Why It's Best to Avoid Taking NSAIDs
A drug commonly taken by patients to help manage the symptoms of Ankylosing Spondylitis are over-the-counter anti inflammatories, such as Advil, Ibuprofen, Aspirin, Motrin, etc. Sometimes these drugs, classified as "NSAID's" (non steroid anti inflammatory drugs) are even prescribed by Doctors, such as Celebrex among others. Using an anti inflammatory would seem to make sense because AS is a type of inflammatory arthritis and many of the symtpoms can be linked to underlying inflammation. So why not take them?
It has long been known that there was some association between AS and gut inflammation, although the exact connection has not been well defined. Studies have shown that a large percentage of AS patients have subclinical gut inflammation, if not outright Inflammatory Bowel Disease (either Crohns or Colitis). Up to 60% of AS patients who have no gastrointestinal symptoms will have microscopic (on biopsy) inflammation in the gut when colonoscopy is performed. So even if an AS patient does not experience any symptoms or exhibit any signs that there is a problem with their gut, the chances are more than likely that there IS inflammation in the intestinal tract.
Have you ever read the warnings on the labels of NSAID's? They clearly express that damage to the intestines can occur. Considering the fact that a patient who has AS is already at a higher risk of developing Inflammatory Bowel Disease, if they don’t already have it, using these drugs to treat AS is problematic because of concerns of potential activation or re-activation of disease of the bowels.
A study was led by David Y. Graham, MD, head of gastroenterology at Michael DeBakey Medical Center, and professor of medicine at Baylor College of Medicine in Houston. Doctor Graham and his fellow colleagues used a tiny "pill camera" to look inside the small intestines of twenty one men and women who used NSAIDs every day, as well as 20 people who did not use the drugs. All of the test subjects were asymptomatic.
They found that 71% of the users of NSAID drugs had some damage to their small intestines, compared with 10% of the nonusers. 5 of the NSAID users had large erosions or ulcers. This problem was not seen at all in any of the nonusers. The findings appear in the January 2005 issue of Clinical Gastroenterology and Hepatology.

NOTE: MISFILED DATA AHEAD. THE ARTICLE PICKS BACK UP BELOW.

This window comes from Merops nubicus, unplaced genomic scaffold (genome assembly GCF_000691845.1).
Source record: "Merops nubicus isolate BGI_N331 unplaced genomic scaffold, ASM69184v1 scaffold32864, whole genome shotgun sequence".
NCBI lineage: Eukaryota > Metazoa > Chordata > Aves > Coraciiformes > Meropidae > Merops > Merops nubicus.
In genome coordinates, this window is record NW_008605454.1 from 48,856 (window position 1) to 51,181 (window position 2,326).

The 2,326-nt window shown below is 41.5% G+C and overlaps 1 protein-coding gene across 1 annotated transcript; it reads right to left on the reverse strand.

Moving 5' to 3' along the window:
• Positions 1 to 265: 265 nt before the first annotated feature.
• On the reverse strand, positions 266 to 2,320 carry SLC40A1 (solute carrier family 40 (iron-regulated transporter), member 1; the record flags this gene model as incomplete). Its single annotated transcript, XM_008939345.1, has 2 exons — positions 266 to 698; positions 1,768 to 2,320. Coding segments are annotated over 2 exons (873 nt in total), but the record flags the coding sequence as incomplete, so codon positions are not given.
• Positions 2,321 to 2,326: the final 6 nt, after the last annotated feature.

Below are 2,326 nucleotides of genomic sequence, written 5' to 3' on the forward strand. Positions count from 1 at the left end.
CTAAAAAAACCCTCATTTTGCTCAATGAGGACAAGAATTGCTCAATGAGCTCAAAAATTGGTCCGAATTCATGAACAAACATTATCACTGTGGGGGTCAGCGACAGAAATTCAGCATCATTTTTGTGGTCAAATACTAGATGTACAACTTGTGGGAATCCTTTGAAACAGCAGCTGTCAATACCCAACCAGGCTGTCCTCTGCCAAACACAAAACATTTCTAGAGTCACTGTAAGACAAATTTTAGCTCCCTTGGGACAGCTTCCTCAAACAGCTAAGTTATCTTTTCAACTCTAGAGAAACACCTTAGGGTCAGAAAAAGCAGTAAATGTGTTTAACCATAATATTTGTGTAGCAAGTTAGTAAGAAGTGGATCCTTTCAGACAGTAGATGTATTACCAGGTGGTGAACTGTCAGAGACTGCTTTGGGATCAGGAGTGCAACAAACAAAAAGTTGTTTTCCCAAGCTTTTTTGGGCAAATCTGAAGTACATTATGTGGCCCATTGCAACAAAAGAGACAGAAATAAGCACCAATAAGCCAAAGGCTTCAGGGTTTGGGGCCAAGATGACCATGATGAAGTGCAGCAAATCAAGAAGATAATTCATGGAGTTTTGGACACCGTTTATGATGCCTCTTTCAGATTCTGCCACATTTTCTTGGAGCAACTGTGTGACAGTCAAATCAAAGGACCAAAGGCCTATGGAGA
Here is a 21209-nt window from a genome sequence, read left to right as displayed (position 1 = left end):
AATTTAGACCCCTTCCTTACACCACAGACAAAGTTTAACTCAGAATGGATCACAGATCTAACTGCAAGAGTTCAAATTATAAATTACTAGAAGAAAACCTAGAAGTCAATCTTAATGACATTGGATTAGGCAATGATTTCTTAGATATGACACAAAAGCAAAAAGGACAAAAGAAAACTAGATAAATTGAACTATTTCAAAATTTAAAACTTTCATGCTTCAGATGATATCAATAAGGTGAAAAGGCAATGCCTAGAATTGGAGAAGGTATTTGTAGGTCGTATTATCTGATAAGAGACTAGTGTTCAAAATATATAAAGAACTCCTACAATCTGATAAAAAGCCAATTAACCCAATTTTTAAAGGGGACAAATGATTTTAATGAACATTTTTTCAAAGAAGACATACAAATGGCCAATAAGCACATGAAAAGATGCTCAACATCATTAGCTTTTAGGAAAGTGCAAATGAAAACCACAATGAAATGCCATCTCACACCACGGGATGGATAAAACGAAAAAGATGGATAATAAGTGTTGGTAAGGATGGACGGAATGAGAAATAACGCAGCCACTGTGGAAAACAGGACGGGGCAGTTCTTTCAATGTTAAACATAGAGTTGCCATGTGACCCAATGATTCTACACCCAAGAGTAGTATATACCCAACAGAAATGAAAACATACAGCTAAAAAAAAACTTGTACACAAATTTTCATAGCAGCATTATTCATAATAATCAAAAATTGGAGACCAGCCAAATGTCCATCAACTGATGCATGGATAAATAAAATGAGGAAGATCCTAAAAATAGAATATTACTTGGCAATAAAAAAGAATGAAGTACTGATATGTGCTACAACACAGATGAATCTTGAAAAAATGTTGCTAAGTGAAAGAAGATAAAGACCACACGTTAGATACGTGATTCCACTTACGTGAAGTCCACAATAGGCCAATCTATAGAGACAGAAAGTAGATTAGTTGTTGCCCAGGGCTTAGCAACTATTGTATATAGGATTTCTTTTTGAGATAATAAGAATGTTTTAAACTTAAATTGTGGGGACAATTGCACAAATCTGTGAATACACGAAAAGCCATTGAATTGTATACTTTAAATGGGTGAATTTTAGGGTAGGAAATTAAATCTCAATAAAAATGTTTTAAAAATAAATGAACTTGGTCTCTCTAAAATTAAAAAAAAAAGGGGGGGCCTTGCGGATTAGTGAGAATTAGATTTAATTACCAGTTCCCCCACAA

The damaging effects of non steroid anti inflammatory drugs on the small and large intestine are well documented. Evidence shows that the use of NSAIDs has been associated with intestinal strictures, ulcerations, perforations, diarrhea, and villous atrophy. Considering AS shares a genetic tendency with bowel disease, anything that damages the bowels and is known in cases to trigger bowel disease, would best be avoided.
There is one exception to this rule, and that is Sulfasalazine. While it is comprised of 2 primary components (one component is antibiotic in nature, and the other is anti inflammatory in nature), the drug is not considered a NSAID. Rather, it is known as a disease modifying antirheumatic drug (DMARD). The extended release version of the drug is broken down in the colon and reduces inflammation and swelling in the gut. It also is know to reduce swelling and inflammation in joints. The mechanism of why it is effective in Ankylosing Spondylitis and other arthritic conditions, is unclear, but it is thought to be due to the antibiotic, immune-suppressive, and anti inflammatory qualities of the drug.
As with all drugs, there are potential side effects. So if one can manage without drugs at all, this is even better. Some turn to natural anti inflammatories, such as ginger root capsules, tumeric and/or fish oil.
* Rudwaleit M, Baeten D. (June 20, 2006). "Ankylosing Spondylitis and Bowel Disease". Best Pract Res Clin Rheumatol. 2006 Jun;20(3):451-71.